Working on a recent column, I remembered Neal Stephenson's short book In the Beginning was the Command Line and wanted to reference it, but I couldn't find my copy. Lucky for me (and all of you), there is a downloadable ZIP file of it.
There is so, so much in this long essay (published in 1999) — it's a must-read. There's very little writing out there that maintains technical authority while addressing larger cultural / intellectual / social / philosophical issues, but Stephenson's essay does all that and more. Here's a small excerpt that hints at what you can find in the larger work:
Though Linux works for me and many other users, its sheer power and generality is its Achilles' heel. If you know what you are doing, you can buy a cheap PC from any computer store, throw away the Windows discs that come with it, turn it into a Linux system of mind-boggling complexity and power. You can hook it up to twelve other Linux boxes and make it into part of a parallel computer. You can configure it so that a hundred different people can be logged onto it at once over the Internet, via as many modem lines, Ethernet cards, TCP/IP sockets, and packet radio links. You can hang half a dozen different monitors off of it and play DOOM with someone in Australia while tracking communications satellites in orbit and controlling your house's lights and thermostats and streaming live video from your web-cam and surfing the Net and designing circuit boards on the other screens. But the sheer power and complexity of the system–the qualities that make it so vastly technically superior to other OSes–sometimes make it seem too formidable for routine day-to-day use.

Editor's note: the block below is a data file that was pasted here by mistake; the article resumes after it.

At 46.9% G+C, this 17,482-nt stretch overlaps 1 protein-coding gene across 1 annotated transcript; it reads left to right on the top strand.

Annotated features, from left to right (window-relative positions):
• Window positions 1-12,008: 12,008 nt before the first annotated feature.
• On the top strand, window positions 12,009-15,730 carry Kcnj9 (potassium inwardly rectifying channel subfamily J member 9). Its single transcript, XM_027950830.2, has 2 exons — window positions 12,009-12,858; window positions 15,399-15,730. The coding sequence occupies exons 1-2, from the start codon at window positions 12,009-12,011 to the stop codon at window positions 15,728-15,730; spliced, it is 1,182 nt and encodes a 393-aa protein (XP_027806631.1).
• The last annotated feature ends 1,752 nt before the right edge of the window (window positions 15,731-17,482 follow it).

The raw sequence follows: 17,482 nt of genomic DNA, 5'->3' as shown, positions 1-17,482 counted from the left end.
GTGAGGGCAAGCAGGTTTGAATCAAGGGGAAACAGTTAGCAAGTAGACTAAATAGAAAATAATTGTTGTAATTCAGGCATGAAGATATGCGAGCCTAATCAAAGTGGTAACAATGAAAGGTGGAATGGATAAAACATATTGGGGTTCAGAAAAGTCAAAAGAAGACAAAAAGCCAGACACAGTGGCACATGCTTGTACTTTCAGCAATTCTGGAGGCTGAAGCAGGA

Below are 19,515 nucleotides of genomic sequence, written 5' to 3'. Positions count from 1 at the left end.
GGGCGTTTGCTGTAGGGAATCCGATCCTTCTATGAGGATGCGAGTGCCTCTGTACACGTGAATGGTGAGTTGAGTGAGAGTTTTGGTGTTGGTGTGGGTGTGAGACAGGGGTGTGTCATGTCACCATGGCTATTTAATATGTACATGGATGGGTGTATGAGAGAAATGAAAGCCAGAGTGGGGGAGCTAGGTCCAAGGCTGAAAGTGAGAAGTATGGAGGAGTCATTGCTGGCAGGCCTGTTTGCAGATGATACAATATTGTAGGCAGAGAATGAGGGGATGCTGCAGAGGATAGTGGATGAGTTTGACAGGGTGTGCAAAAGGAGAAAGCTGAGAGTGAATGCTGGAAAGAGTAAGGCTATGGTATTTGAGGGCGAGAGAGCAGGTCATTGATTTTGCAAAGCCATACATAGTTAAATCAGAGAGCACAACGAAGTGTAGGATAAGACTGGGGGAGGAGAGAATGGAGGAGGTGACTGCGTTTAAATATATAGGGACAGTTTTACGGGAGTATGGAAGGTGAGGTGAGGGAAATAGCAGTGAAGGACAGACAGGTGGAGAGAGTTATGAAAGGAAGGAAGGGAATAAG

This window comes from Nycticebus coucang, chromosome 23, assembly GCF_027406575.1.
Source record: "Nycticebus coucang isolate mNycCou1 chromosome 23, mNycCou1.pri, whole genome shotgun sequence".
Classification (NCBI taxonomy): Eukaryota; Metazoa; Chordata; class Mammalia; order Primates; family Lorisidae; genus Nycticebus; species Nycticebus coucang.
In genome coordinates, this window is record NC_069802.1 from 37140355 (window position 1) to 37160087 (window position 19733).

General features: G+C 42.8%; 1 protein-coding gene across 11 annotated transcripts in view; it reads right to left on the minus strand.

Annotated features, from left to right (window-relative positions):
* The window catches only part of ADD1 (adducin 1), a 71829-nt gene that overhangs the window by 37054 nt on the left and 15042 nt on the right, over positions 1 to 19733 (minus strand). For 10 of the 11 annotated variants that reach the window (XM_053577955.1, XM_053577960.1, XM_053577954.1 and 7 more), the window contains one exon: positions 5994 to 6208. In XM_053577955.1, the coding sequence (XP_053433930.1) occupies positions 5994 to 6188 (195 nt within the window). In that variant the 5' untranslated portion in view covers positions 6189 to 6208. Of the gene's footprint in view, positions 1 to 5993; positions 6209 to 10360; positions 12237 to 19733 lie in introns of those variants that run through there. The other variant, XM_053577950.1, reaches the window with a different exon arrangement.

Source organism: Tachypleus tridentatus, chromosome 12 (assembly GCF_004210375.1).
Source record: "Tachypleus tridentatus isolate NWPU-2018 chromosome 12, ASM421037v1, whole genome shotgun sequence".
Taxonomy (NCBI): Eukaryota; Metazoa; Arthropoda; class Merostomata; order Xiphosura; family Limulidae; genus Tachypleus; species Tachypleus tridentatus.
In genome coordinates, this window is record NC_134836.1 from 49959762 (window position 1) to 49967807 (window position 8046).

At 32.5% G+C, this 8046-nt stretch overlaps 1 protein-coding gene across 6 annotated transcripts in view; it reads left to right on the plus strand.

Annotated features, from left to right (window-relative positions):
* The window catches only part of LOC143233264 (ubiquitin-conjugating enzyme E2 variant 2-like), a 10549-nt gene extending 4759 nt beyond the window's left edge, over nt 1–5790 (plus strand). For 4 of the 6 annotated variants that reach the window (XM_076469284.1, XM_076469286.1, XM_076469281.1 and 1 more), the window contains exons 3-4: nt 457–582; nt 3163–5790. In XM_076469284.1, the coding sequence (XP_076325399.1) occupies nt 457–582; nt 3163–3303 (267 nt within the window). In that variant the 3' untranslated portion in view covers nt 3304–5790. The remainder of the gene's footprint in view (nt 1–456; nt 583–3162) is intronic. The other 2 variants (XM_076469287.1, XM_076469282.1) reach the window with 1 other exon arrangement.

Sometimes, in other words, I just want to go to Disneyland.
The ideal OS for me would be one that had a well-designed GUI that was easy to set up and use, but that included terminal windows where I could revert to the command line interface, and run GNU software, when it made sense. A few years ago, Be Inc. invented exactly that OS. It is called the BeOS.
(Now that's a flashback — remember BeOS? Even now, they're not totally out of the news. When I read that last paragraph sitting here in present-day 2003, I was thinking Mac OS X. )
If you like Stephenson's essay, you should read the following as well:
- Salon's Andrew Leonard (full disclosure: also a close personal friend) has written many definitive pieces on open source culture, including the Free Software Project and dozens of other pieces absolutely worth reading.
- Ellen Ullman (also in Salon): here and here.
- Thomas Scoville's Unix as Literature essay.
If anyone out there knows of any more writing in this tradition, let me know. [Chad Dickerson]